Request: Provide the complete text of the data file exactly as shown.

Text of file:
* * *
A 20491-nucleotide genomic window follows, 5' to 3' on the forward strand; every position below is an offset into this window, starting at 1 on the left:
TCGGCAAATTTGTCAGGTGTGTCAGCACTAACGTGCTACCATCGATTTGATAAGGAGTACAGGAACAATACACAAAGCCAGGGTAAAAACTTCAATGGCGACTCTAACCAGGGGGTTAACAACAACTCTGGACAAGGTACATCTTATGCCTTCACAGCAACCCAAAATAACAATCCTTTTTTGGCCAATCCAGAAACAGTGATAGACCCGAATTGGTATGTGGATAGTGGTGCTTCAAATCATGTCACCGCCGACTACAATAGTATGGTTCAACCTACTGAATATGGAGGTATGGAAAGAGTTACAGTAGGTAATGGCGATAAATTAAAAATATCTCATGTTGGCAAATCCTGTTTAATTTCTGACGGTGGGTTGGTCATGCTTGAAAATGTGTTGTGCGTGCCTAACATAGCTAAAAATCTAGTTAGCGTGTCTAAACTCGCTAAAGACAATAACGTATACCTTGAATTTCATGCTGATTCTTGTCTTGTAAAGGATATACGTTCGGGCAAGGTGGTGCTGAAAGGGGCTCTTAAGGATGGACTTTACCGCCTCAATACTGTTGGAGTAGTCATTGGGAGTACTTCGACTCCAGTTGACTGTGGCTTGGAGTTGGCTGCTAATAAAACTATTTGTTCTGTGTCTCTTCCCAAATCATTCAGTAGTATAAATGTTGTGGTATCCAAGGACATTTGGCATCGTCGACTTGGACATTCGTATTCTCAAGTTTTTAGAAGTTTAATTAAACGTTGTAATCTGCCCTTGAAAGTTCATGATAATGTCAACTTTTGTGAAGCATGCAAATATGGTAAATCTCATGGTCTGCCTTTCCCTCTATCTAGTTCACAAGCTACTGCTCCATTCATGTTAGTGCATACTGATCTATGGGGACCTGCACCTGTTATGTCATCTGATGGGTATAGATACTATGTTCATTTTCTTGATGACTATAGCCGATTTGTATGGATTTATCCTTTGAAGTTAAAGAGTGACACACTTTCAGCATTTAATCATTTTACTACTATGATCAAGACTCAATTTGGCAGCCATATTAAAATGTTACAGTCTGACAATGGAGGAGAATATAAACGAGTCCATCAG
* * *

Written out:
A 20491-nucleotide genomic window follows, 5' to 3' on the forward strand; every position below is an offset into this window, starting at 1 on the left:
TCGGCAAATTTGTCAGGTGTGTCAGCACTAACGTGCTACCATCGATTTGATAAGGAGTACAGGAACAATACACAAAGCCAGGGTAAAAACTTCAATGGCGACTCTAACCAGGGGGTTAACAACAACTCTGGACAAGGTACATCTTATGCCTTCACAGCAACCCAAAATAACAATCCTTTTTTGGCCAATCCAGAAACAGTGATAGACCCGAATTGGTATGTGGATAGTGGTGCTTCAAATCATGTCACCGCCGACTACAATAGTATGGTTCAACCTACTGAATATGGAGGTATGGAAAGAGTTACAGTAGGTAATGGCGATAAATTAAAAATATCTCATGTTGGCAAATCCTGTTTAATTTCTGACGGTGGGTTGGTCATGCTTGAAAATGTGTTGTGCGTGCCTAACATAGCTAAAAATCTAGTTAGCGTGTCTAAACTCGCTAAAGACAATAACGTATACCTTGAATTTCATGCTGATTCTTGTCTTGTAAAGGATATACGTTCGGGCAAGGTGGTGCTGAAAGGGGCTCTTAAGGATGGACTTTACCGCCTCAATACTGTTGGAGTAGTCATTGGGAGTACTTCGACTCCAGTTGACTGTGGCTTGGAGTTGGCTGCTAATAAAACTATTTGTTCTGTGTCTCTTCCCAAATCATTCAGTAGTATAAATGTTGTGGTATCCAAGGACATTTGGCATCGTCGACTTGGACATTCGTATTCTCAAGTTTTTAGAAGTTTAATTAAACGTTGTAATCTGCCCTTGAAAGTTCATGATAATGTCAACTTTTGTGAAGCATGCAAATATGGTAAATCTCATGGTCTGCCTTTCCCTCTATCTAGTTCACAAGCTACTGCTCCATTCATGTTAGTGCATACTGATCTATGGGGACCTGCACCTGTTATGTCATCTGATGGGTATAGATACTATGTTCATTTTCTTGATGACTATAGCCGATTTGTATGGATTTATCCTTTGAAGTTAAAGAGTGACACACTTTCAGCATTTAATCATTTTACTACTATGATCAAGACTCAATTTGGCAGCCATATTAAAATGTTACAGTCTGACAATGGAGGAGAATATAAACGAGTCCATCAG